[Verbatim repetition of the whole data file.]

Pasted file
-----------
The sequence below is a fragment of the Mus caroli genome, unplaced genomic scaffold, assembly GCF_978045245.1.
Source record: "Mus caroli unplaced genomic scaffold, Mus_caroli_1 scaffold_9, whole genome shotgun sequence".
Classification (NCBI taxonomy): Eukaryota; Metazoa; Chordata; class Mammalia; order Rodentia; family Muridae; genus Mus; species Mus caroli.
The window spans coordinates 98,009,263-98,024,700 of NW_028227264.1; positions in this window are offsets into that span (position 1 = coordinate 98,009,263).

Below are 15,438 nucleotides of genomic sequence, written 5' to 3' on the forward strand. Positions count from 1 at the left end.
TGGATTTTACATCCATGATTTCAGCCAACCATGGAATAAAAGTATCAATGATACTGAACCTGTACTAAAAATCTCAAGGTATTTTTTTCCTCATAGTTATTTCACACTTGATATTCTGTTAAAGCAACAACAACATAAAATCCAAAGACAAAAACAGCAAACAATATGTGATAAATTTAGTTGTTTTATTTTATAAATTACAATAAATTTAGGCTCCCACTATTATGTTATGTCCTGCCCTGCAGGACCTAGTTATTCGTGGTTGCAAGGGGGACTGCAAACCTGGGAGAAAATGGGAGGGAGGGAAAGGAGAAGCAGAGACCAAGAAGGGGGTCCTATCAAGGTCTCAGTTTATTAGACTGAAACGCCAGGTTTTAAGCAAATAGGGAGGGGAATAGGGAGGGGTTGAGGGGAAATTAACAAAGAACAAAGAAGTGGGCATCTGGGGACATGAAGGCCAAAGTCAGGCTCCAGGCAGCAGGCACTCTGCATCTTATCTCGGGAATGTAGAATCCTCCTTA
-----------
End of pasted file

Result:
The sequence below is a fragment of the Mus caroli genome, unplaced genomic scaffold, assembly GCF_978045245.1.
Source record: "Mus caroli unplaced genomic scaffold, Mus_caroli_1 scaffold_9, whole genome shotgun sequence".
Classification (NCBI taxonomy): Eukaryota; Metazoa; Chordata; class Mammalia; order Rodentia; family Muridae; genus Mus; species Mus caroli.
The window spans coordinates 98,009,263-98,024,700 of NW_028227264.1; positions in this window are offsets into that span (position 1 = coordinate 98,009,263).

Below are 15,438 nucleotides of genomic sequence, written 5' to 3' on the forward strand. Positions count from 1 at the left end.
TGGATTTTACATCCATGATTTCAGCCAACCATGGAATAAAAGTATCAATGATACTGAACCTGTACTAAAAATCTCAAGGTATTTTTTTCCTCATAGTTATTTCACACTTGATATTCTGTTAAAGCAACAACAACATAAAATCCAAAGACAAAAACAGCAAACAATATGTGATAAATTTAGTTGTTTTATTTTATAAATTACAATAAATTTAGGCTCCCACTATTATGTTATGTCCTGCCCTGCAGGACCTAGTTATTCGTGGTTGCAAGGGGGACTGCAAACCTGGGAGAAAATGGGAGGGAGGGAAAGGAGAAGCAGAGACCAAGAAGGGGGTCCTATCAAGGTCTCAGTTTATTAGACTGAAACGCCAGGTTTTAAGCAAATAGGGAGGGGAATAGGGAGGGGTTGAGGGGAAATTAACAAAGAACAAAGAAGTGGGCATCTGGGGACATGAAGGCCAAAGTCAGGCTCCAGGCAGCAGGCACTCTGCATCTTATCTCGGGAATGTAGAATCCTCCTTA